Here’s a good rule of thumb – when you spot theological error, look for a moral root. When you spot theological error, look for a moral root. Very often that’s the real driver for the decay of truth in the church or in a person’s life. That’s why Jude is so very important for us to be studying together. We are, after all, “Word people,” aren’t we? We have a long illustrious history of standing for and defending and promoting sound Biblical doctrine. Praise God for that heritage. But without moral vigilance, that noble tradition could easily be lost. And it begins, it begins when we allow, when we permit a disconnect between the truth we profess and the lives that we lead. “I confess the Biblical Gospel but I’m sleeping with my fiancé. I love to talk theology but I’m in denial about my alcohol problem. My laptop and my iPhone is riddled with pornography but Jesus makes me feel better.” Wake up! Wake up! Theological decline rides the coattails of moral failure. You can’t have Biblical Christianity, you can’t have a Biblical Christ and pervert the grace of God into sensuality. So we’re being called to arms, called to contend for the faith once for all delivered to the saints. The fight for the Gospel – “the Gospel trains us to renounce ungodliness and worldly passions and to live self-controlled, upright, and godly lives in this present age” – Titus 2:11-12. That’s the Gospel we are to fight for; a Gospel that leads to purity and holiness.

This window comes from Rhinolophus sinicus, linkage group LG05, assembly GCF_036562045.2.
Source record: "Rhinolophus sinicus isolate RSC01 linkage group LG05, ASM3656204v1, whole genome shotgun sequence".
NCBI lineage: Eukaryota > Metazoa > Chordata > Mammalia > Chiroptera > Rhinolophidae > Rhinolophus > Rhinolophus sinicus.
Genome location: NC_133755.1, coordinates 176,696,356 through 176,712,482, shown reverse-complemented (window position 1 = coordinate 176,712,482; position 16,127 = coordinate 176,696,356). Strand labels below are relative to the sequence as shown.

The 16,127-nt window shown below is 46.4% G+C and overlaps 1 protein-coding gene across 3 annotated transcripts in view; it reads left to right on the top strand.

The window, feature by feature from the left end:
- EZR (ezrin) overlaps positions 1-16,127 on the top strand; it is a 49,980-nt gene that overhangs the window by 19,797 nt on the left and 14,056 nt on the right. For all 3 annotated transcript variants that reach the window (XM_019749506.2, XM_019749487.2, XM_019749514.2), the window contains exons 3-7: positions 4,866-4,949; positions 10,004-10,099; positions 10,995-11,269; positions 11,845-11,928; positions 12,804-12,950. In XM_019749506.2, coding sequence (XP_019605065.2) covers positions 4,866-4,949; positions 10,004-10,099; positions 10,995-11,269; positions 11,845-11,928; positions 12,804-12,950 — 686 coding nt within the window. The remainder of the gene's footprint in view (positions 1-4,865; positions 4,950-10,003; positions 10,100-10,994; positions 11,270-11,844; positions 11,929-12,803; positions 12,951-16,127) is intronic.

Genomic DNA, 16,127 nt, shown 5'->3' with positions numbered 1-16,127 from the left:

Calling, then conflict, then the third “C” – character. Jude warns us about the false teachers; now he wants to show us how to spot them, how to identify them. He shows us their characters. And if you scan over the next ten verses or so you will see Jude piling up images and metaphors to describe these men. I think there’s about fourteen different illustrations or metaphors and we’re going to take a brief look at them in a few moments, but for now it might help clarify Jude’s point if you notice the two summary statements that he gives us. Here’s the point of all the colorful illustrations he’s about to provide. Here are the identifying features of the false teachers who have crept into the church – verse 8. “These people also, relying on their dreams, defile the flesh, reject authority, and blaspheme the glorious ones.” Or verse 16 – “these are grumbles, malcontents, following their own sinful desires; loudmouth boasters showing favoritism to gain advantage.” You see the three features of these false teachers in those two summary statements? First, they reject Biblical authority. Secondly, they are filled with self-promoting pride. And thirdly, they are moral failures. They reject Biblical authority, they’re filled with self-promoting pride, and they are moral failures.